Prevention of Postraumatic Neocortical Epileptogenesis
Principal Investigator: Kevin D Graber
Abstract: Epilepsy following head trauma often appears after a quiescent period of months or years. In the rat "undercut" model of posttraumatic epileptogenesis, tetrodotoxin (TTX) treatment will prevent epileptogenesis, allowing comparison of epileptogenic and non-epileptogenic injured neocortex. More information about changes in cortical circuitry following epileptogenic injuries is fundamental to progress in developing prophylaxis or new treatments suitable for humans. This project focuses on the function and critical role of inhibition and excitatory coupling in the undercut model. Patch clamp techniques will be used to evaluate miniature, spontaneous and evoked inhibitory currents in pyramidal neurons in epileptogenic and non-epileptogenic injured neocortical slices from rats several weeks following surgical cortical isolations. Excitatory synaptic coupling will be investigated using laser uncaging of caged glutamate, to map topographic fields of inputs. Also, expression of numerous mRNAs in these tissues will be examined using Affymetrix Rat Genome microarrays, to better understand the TTX effect and identify new potential targets for preventing and curing epilepsy. Candidate antiepileptic genes will be further characterized with Q-PCR experiments, and corresponding proteins investigated with immunocytochemistry and western blot. Investigations will occur in a fully equipped and well-supported epilepsy research laboratory of the Department of Neurology and Neurological Sciences at Stanford University. The sponsor has trained numerous students and fellows, many of whom are now prominent in the field of neurophysiology and epilepsy. A new co-mentor within the department, also with extensive resources and experience, will advise molecular and genomic studies. An outstanding neuroscience faculty, a critical mass of post-doctoral fellows in the Stanford Epilepsy Training Program, numerous seminars and courses are available to enrich and supplement the laboratory training. Extension of the award period will allow acquisition of additional techniques in molecular biology and research experience and allow needed time to complete and publish projects, dramatically improving the likelihood of success in an academic career as a clinician/scientist and independent investigator in epilepsy.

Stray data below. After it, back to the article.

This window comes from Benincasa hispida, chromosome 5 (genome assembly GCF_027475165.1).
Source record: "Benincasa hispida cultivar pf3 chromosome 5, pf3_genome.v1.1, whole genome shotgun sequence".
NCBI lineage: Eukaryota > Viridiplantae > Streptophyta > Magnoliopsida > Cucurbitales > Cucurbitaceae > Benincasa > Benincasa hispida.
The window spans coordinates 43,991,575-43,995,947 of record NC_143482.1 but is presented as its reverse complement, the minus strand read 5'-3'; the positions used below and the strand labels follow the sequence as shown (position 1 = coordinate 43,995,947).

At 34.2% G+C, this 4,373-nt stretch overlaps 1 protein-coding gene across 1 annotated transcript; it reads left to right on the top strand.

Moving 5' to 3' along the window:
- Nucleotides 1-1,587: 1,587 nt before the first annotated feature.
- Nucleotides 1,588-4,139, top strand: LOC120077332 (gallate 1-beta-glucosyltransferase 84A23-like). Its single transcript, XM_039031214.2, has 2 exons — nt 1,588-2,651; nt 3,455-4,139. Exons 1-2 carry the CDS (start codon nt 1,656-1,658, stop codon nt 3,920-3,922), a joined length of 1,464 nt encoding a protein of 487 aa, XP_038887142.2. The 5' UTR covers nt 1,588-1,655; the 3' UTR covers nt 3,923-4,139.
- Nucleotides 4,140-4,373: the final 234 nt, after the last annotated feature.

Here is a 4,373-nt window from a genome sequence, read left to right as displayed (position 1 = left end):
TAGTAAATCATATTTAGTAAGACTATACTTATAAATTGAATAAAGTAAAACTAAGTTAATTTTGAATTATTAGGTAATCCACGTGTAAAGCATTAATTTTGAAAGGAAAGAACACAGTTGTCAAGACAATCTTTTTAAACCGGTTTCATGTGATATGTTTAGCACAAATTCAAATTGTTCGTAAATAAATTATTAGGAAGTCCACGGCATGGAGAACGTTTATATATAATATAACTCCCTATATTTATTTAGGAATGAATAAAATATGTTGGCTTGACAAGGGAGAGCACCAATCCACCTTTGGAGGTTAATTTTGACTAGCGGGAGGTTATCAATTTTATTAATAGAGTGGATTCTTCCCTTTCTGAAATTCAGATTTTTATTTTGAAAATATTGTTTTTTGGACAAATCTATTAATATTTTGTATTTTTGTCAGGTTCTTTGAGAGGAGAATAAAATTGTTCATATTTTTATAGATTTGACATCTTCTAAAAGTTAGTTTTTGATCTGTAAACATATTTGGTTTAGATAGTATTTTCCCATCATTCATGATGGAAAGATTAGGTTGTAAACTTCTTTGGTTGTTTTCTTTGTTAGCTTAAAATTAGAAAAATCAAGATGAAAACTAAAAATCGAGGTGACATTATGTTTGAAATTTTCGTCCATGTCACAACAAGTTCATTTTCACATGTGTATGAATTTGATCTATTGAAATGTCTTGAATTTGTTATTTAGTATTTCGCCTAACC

Funding Period: 2000-07-01 - 2007-03-31
more information: NIH RePORT